Therefore, through the above observations, it is proved that substantive and formal equality are facets of equality, and are basic features of the Constitution.
The Alteration Test
It has been argued by Gautam Bhatia, that only if the entire equality code is abrogated would there be a violation of the basic structure doctrine, and the parliament is qualified to prescribe different forms of equality. Bhatia’s argument is based on the Nagaraj judgment, wherein the constitutional validity of Art 16(4A) and Art 16(4 B) was in question. In Nagaraj, the revamp of the equality code was upheld because it was regarded that none of the conceptions that were basic features were altered. It was observed that the substitution of consequential seniority in place of the catch up rule was not violative of the basic feature of equality, because the catch up rule was not a constitutional requirement, but was judicially evolved through ‘service jurisprudence’. However, other judicially evolved conceptions such as the 50% ceiling limit, the concept of creamy layer, compelling reason of backwardness, inadequacy of representation, and overall administrative efficiency were regarded as constitutional requirements. Therefore, Nagaraj was an attestation that alteration of a conception that is a basic feature would violate the basic structure of the constitution- it was just that none of the conceptions that were altered in Nagaraj were regarded as basic features.
It may also be argued that Balakrishnan CJ in Ashok Kumar Thakur observed, “the principle of equality cannot be completely taken away so as to leave the citizens in this country in a state of lawlessness. But the facets of the principle of equality could always be altered especially to carry out the directive principles of state policies” (Paragraph 119). This objection would not hold good for two reasons. Firstly, in the instant case, the facet of equality- as in this case substantive equality- itself is a basic feature. Secondly, the observation was made on the premise that ‘abrogation’ of the basic structure and not ‘alteration’ is the test to determine the violation of the basic structure.
However, Madan Lokur J, in the NJAC judgment, correctly clarified that the Kesavananda Bharati case did not propound the abrogation test, but rather propounded the ‘alteration test’. He observed, “the Bench that decided Kesavananda Bharati were of the opinion that it is enough to declare a constitutional amendment as violating the basic structure if it alters the basic structure. Undoubtedly, some of the learned judges, have used very strong words in the course of their judgment, etc. But when it came to stating what is the law actually laid down, the majority decided that “Article 368 does not enable Parliament to alter the basic structure or framework of the Constitution” (Paragraph 797). The reading down of the NJAC amendment was primarily because of the substitution of alteration test in place of the abrogation test.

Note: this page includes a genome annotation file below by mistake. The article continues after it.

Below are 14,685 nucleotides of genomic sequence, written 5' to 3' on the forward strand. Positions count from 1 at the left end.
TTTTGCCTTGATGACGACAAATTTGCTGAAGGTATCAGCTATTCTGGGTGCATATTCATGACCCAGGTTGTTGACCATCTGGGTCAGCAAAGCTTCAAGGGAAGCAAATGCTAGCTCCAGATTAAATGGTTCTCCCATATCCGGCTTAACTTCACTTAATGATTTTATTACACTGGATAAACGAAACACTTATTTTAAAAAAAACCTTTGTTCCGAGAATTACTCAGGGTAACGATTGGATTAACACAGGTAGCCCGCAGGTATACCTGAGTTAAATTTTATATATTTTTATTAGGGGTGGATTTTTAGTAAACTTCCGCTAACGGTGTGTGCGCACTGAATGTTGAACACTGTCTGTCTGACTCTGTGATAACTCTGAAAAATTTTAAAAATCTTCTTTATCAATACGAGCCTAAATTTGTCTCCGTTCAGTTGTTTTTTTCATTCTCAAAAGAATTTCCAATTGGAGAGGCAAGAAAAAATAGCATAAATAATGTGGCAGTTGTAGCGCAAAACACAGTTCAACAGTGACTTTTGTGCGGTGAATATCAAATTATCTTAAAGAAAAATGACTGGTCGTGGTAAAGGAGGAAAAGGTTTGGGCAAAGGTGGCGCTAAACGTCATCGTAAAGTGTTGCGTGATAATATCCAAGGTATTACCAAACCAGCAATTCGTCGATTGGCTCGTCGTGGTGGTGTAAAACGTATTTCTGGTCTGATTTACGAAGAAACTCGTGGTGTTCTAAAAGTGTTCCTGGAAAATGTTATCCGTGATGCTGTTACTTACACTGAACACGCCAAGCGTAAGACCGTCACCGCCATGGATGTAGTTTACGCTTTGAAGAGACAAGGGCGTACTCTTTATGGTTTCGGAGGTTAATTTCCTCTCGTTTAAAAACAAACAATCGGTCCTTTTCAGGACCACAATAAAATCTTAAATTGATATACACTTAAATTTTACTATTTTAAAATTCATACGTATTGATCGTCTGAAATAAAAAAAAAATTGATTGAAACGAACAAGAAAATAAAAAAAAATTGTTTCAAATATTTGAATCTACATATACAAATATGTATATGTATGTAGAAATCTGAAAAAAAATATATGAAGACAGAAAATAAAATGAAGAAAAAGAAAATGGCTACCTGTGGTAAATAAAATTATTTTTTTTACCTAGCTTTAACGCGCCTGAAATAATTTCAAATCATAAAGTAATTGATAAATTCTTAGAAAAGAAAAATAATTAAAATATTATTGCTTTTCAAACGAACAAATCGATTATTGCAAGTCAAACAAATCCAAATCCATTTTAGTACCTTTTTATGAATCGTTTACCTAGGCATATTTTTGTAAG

Consolidating my arguments above, basic structure exists in three levels of abstraction – concept, facet, and conception. A facet is either identified through the manifestation approach or the interpretation approach. If the facet cannot be identified manifestly, because the jurisprudence surrounding it is subject to differing views, then the interpretation approach is to be used. Through the interpretation approach, it is not sufficient if it is proved that they are facets of the concept, but it must also be proved that the facets are basic features. Using this approach, it was established that both formal and substantive equality are facets of equality, and are basic features. I then explained the possibility (and necessity) of identifying basic features through principles established by judicial interpretations; this argument helped in establishing that the facet of substantive equality is a basic feature. The golden triangle of Articles’ 14, 19 and 21, which invokes the test of arbitrariness, has also received the stamp of a basic feature in the cases of M. Nagaraj and Coelho. In Nagaraj, it was held that the test of ‘reasonableness’ is a basic feature. Therefore, the 103rd constitutional amendment would now be tested for violation of the basic feature of ‘reasonableness’ and ‘formal and substantive equality’.
The test of arbitrariness and Formal Equality
Three impacts arise on the inclusion of Articles’ 15(6) and 16(6), which strike at arbitrariness and substantive equality. Firstly, through the amendment, ‘economically weaker section’ of the forward castes and the members of the backward class are treated at par with each other by providing them with reservation. A person belonging to the backward class under Article 15(4) is disadvantaged on three parameters- social, economic and educational. On the other hand, the class introduced under Article 15(6) would only be disadvantaged economically.